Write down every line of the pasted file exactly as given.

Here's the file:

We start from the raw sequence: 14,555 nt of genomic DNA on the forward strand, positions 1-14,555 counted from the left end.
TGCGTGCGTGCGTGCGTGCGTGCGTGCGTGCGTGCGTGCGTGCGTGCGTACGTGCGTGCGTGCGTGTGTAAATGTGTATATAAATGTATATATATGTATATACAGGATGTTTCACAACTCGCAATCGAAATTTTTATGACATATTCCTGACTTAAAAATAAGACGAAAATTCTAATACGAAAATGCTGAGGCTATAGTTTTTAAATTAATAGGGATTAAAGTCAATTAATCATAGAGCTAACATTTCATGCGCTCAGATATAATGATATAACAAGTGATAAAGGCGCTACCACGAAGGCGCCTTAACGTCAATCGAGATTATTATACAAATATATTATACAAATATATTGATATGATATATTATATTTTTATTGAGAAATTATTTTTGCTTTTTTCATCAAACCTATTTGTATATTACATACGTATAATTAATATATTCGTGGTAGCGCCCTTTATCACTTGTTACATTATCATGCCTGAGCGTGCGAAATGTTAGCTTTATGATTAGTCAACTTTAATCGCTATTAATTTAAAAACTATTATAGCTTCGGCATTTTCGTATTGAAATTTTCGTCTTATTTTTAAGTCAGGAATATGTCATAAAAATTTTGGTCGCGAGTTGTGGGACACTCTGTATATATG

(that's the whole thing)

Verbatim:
We start from the raw sequence: 14,555 nt of genomic DNA on the forward strand, positions 1-14,555 counted from the left end.
TGCGTGCGTGCGTGCGTGCGTGCGTGCGTGCGTGCGTGCGTGCGTGCGTACGTGCGTGCGTGCGTGTGTAAATGTGTATATAAATGTATATATATGTATATACAGGATGTTTCACAACTCGCAATCGAAATTTTTATGACATATTCCTGACTTAAAAATAAGACGAAAATTCTAATACGAAAATGCTGAGGCTATAGTTTTTAAATTAATAGGGATTAAAGTCAATTAATCATAGAGCTAACATTTCATGCGCTCAGATATAATGATATAACAAGTGATAAAGGCGCTACCACGAAGGCGCCTTAACGTCAATCGAGATTATTATACAAATATATTATACAAATATATTGATATGATATATTATATTTTTATTGAGAAATTATTTTTGCTTTTTTCATCAAACCTATTTGTATATTACATACGTATAATTAATATATTCGTGGTAGCGCCCTTTATCACTTGTTACATTATCATGCCTGAGCGTGCGAAATGTTAGCTTTATGATTAGTCAACTTTAATCGCTATTAATTTAAAAACTATTATAGCTTCGGCATTTTCGTATTGAAATTTTCGTCTTATTTTTAAGTCAGGAATATGTCATAAAAATTTTGGTCGCGAGTTGTGGGACACTCTGTATATATG